On the one hand, there is clutter that is probably universally acknowledged as bad. It remains quite a feature of my life. It includes:
- The clutter of laziness. Everyday items that have a home, but don't find them. Simple household chores that don't get done for no real reason. Things that get broken and not fixed because they are not valued properly.
- The clutter of greed. Stuff that we've accumulated even though we don't need, use, or cherish it. Things owned in multiples, because one wasn't 'enough' or because the original got lost in the chaos. The constant need to 'upgrade' to the next model even when the old one is perfectly fine.
- The clutter of selfishness. Waste. Food that gets chucked out because of disorganisation or because we 'felt like something different'. Excess rubbish and packaging because I valued convenience over common good.
However, there is also such a thing as happy clutter. I'm never going to be a minimalist. To me, clutter can be welcoming, reassuring, and beautiful. I love:
- The clutter of creativity. Evidence of things being created in the midst of mundane life - piles of fabric, bits and bobs waiting for inspiration. Old items being reused in new ways. Upcycling, punking, reinventing.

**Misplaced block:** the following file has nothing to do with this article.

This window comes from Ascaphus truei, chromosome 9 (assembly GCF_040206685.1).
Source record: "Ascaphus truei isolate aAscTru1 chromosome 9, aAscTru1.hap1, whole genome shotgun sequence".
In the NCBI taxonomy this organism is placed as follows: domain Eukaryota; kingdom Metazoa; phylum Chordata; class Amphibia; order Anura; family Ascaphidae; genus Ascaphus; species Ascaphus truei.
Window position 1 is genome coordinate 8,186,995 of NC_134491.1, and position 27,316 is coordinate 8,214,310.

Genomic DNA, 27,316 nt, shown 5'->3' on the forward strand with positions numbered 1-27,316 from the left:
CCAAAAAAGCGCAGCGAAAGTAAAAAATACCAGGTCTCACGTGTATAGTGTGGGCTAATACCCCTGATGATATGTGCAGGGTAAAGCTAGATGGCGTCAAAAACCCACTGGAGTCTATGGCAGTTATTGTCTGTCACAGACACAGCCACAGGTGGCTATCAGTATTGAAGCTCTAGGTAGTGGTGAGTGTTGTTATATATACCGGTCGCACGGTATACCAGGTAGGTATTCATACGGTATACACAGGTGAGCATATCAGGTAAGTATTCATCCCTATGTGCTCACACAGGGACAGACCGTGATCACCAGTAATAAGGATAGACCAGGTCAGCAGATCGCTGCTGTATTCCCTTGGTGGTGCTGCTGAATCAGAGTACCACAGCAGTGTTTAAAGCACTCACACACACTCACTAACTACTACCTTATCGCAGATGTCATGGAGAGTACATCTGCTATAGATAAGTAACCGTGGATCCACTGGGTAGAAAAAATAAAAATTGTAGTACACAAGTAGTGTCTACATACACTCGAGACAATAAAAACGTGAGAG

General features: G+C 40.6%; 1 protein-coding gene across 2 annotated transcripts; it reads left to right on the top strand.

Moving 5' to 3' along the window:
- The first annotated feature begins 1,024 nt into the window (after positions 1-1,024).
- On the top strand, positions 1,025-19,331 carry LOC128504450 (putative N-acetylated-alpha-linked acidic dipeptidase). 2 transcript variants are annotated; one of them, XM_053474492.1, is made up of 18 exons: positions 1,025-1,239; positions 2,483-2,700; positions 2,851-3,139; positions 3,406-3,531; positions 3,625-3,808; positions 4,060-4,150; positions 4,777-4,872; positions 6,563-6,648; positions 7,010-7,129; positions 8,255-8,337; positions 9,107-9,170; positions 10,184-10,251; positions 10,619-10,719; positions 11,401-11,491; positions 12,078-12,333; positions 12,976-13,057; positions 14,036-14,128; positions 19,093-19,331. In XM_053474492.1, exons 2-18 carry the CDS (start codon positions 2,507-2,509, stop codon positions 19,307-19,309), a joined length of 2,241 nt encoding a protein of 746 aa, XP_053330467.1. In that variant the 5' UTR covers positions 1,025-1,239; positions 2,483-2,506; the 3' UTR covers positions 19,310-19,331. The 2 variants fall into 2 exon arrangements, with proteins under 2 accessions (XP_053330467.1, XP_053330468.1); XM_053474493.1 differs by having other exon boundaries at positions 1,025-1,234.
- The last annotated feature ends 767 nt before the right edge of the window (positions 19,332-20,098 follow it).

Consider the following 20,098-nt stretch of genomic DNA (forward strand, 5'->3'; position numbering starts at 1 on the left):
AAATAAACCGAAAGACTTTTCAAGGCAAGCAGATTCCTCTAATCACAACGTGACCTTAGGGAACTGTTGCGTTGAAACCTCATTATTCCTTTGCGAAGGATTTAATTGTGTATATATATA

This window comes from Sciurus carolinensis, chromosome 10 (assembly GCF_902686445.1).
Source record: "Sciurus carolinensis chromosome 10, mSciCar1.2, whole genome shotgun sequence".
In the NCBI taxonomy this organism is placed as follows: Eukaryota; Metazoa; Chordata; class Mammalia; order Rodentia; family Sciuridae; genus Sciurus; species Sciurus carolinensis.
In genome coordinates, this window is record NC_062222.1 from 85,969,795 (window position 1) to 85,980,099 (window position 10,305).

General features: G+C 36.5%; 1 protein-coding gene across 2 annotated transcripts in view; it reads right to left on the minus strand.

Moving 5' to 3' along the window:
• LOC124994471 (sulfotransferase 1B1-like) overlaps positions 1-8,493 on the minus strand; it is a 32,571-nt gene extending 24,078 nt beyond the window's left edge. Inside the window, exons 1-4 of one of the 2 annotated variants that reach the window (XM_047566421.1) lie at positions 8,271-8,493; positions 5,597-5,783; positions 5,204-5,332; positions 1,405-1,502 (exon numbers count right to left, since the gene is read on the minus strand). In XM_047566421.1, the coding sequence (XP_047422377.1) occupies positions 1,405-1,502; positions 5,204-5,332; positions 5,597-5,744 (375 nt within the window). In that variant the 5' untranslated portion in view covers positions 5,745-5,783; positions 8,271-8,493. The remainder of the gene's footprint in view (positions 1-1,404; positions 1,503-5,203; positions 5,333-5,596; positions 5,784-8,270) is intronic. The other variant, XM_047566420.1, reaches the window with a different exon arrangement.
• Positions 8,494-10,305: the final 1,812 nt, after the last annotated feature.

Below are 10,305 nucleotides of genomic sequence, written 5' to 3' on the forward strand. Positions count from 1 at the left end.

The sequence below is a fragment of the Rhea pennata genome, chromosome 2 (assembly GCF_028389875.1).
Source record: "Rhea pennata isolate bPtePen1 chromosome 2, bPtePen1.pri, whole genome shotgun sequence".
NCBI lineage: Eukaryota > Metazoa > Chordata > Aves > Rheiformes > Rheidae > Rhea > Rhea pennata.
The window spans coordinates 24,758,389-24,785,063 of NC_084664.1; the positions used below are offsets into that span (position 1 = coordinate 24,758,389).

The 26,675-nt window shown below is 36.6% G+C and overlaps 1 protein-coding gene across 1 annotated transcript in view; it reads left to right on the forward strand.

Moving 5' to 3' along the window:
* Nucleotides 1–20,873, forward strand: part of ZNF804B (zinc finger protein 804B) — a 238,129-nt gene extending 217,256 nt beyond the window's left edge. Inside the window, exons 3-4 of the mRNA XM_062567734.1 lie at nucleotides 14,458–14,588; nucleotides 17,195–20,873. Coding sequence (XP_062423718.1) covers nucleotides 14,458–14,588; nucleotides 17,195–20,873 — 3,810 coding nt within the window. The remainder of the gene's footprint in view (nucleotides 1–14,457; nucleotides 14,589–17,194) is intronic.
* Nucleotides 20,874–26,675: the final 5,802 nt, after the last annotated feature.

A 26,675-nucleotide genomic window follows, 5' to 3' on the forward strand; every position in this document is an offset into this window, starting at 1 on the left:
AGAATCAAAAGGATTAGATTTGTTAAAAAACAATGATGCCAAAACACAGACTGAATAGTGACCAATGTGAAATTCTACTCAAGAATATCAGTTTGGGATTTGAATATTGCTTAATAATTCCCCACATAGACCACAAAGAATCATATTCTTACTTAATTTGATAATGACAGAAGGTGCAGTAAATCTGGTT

- The clutter of history. Precious things that have significance beyond their functional or aesthetic appeal. Books. Letters. Memorabilia. Gifts. Things that are accumulated not just because they fit the latest colour scheme.
- The clutter of real life. Children and their toys underfoot. A well-used kitchen. Books with dog-ears. Dirt.
I aim to accumulate less, to take care of our household a little more, and to consume more thoughtfully.
I hope to learn to DEclutter, just enough to make our space workable and welcoming for all, but not so much that it is stiffling for young kids, or creative urges, or evidence of real life.
I want to take better care of what I have, to use it carefully and creatively, and to hold on to it lightly, knowing that we are not what we own.